GP practices in line for £1.8m from controversial access fund

David Brown, deputy chief operating officer at Ipswich and East Suffolk Clinical Commissioning Group

David Brown, deputy chief operating officer at Ipswich and East Suffolk Clinical Commissioning Group. Picture: NHS IESCCG - Credit: NHS IESCCG

Ipswich and East Suffolk GP surgeries could get just under £1.8million from a controversial "winter access fund".

However, health chiefs have warned it will be hard to increase face-to-face appointments because staff are already working flat out.

They also told of "dreadful" abuse towards staff working in general practice - and appealed to patients to be "more kind".

Meanwhile, West Suffolk practices could get £1.1m, while those in the North East Essex area could receive £1.5m.

The cash would be part of a £250m pot from NHS England. However, the NHS "blueprint" has already come under fire from doctors and Healthwatch Suffolk, who previously described the money as a "drop in the ocean".

At an Ipswich and East Suffolk Clinical Commissioning Group meeting, David Brown, deputy chief operating officer, said the CCG was working on a bid for its share of the cash.

"All the CCGs have been asked to submit plans to enhance and improve access to their local practices, which is extremely difficult given that they're already working flat out."

Female Doctor at her Office Dialing a Telephone

Phone consultations work well for many patients, the Ipswich and East Suffolk CCG heard - Credit: Getty Images/iStockphoto

Mr Brown said practices in the area were already having a higher proportion of face-to-face consultations than the national average. They saw more than 60% of patients in person, compared to 58% for England overall.

Most Read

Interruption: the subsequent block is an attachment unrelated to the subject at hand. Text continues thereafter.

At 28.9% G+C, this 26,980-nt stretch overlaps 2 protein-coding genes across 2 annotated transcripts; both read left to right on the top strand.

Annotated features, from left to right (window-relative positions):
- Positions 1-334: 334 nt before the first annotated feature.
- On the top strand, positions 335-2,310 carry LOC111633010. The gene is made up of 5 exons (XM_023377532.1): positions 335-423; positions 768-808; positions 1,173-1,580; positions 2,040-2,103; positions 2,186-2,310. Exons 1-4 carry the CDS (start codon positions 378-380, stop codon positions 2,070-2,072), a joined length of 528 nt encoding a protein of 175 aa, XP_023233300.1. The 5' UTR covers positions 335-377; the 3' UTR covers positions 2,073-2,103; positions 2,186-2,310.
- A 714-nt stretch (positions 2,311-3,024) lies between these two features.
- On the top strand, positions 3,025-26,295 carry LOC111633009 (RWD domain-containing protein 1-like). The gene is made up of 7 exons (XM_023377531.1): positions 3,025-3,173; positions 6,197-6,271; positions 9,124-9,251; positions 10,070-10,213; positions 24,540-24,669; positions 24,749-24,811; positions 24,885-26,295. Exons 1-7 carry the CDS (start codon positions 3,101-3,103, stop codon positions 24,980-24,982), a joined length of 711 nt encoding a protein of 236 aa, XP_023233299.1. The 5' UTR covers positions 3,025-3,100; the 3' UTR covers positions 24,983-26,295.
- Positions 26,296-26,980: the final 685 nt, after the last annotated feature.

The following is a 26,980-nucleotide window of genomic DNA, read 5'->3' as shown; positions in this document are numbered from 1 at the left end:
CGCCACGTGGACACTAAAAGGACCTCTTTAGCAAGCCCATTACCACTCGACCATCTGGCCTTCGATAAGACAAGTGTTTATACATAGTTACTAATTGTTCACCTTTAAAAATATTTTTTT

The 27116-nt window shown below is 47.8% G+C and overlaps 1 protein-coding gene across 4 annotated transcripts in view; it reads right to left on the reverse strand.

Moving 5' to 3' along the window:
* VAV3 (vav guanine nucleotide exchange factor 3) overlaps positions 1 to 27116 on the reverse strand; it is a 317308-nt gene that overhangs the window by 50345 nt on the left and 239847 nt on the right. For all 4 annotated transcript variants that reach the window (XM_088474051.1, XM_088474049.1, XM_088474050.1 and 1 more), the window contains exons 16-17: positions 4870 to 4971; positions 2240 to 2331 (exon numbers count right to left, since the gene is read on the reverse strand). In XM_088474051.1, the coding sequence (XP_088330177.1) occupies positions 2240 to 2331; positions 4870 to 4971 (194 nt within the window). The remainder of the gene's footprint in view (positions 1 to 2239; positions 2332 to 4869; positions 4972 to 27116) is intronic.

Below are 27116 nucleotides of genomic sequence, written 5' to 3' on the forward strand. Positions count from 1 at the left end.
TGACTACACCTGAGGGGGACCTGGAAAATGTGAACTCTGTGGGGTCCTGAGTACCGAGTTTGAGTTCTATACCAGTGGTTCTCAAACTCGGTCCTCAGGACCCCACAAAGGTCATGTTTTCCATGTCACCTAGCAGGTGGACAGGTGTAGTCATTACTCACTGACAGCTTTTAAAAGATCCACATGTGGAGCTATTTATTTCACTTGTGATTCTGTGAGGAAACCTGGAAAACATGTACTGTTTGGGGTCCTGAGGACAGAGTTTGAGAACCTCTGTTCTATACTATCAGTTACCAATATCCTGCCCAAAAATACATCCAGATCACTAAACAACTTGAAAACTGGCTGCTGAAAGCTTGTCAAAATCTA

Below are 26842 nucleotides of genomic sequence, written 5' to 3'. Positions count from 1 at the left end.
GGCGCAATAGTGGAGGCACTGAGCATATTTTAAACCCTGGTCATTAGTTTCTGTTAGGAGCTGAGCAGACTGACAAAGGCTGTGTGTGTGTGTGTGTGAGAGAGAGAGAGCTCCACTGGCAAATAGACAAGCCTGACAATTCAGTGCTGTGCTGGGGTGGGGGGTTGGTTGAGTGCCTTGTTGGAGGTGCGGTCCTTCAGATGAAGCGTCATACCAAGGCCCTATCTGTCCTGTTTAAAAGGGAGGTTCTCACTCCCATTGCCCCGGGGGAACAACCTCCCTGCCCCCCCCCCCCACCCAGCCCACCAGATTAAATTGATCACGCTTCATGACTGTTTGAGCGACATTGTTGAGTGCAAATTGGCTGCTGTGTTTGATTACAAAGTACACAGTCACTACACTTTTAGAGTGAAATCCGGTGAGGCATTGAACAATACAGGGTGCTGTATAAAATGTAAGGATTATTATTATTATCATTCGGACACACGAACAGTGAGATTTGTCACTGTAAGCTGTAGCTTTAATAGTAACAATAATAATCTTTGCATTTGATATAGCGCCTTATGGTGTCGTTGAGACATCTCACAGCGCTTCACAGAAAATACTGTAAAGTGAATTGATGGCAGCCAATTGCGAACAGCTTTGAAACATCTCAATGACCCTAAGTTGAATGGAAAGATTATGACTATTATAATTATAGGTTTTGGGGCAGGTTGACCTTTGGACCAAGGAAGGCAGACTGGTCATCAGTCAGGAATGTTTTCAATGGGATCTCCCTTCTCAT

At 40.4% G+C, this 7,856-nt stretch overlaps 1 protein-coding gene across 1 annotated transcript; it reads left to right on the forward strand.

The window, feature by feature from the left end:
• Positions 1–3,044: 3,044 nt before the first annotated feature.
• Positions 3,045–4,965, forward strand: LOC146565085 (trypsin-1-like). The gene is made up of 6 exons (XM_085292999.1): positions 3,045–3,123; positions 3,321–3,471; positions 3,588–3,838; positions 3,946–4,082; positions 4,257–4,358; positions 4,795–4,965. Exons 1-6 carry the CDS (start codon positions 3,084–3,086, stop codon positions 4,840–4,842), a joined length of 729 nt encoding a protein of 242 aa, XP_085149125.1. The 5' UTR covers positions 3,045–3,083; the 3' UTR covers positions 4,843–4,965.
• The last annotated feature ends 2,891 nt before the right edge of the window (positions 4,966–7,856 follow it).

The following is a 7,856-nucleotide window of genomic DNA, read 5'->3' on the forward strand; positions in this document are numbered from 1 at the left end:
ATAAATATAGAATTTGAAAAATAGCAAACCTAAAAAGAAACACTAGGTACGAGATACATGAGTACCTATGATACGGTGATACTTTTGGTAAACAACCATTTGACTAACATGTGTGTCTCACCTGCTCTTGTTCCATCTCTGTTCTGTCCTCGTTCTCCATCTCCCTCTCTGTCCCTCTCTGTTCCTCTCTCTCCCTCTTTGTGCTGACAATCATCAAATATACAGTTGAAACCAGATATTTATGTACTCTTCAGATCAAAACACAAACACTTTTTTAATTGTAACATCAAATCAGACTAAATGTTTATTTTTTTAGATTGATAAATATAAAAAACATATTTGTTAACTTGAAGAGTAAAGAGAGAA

Looking at phone and video consultations, he said: "Most patients, not all, find that they're really convenient."

He commented: "We are sometimes finding patients are getting frustrated and they're bubbling over, and they're becoming abusive to staff in general practice. That's obviously dreadful, and it needs to stop.

"What I'd like to do is take this opportunity to urge the people of Suffolk to be more kind to those who are working in general practice.

"They're working really hard to ensure that all those who need care are seen as quickly as they can be."

Dr Lorna Kerr said there were shortages of manpower across the NHS, including general practice. 

"With the best will in the world, extra money is not necessarily going to produce people straight away who are fully trained, and it's going to be very difficult."

She said the whole system was under pressure, and phone consultations were a way of improving efficiency and a good option for some patients.

Gill Jones of Healthwatch Suffolk said: "I think, with regards to telephone consultations, they do work for an awful lot of people, but not all, obviously."

She said there needed to be better communication to make patients aware surgeries were still operating under Covid conditions.

"It seems like everyone thinks it's over, and it's not. It certainly isn't within health settings. I think that's a message that needs to be communicated, and not in a scaremongering way, but just communicated so people understand more."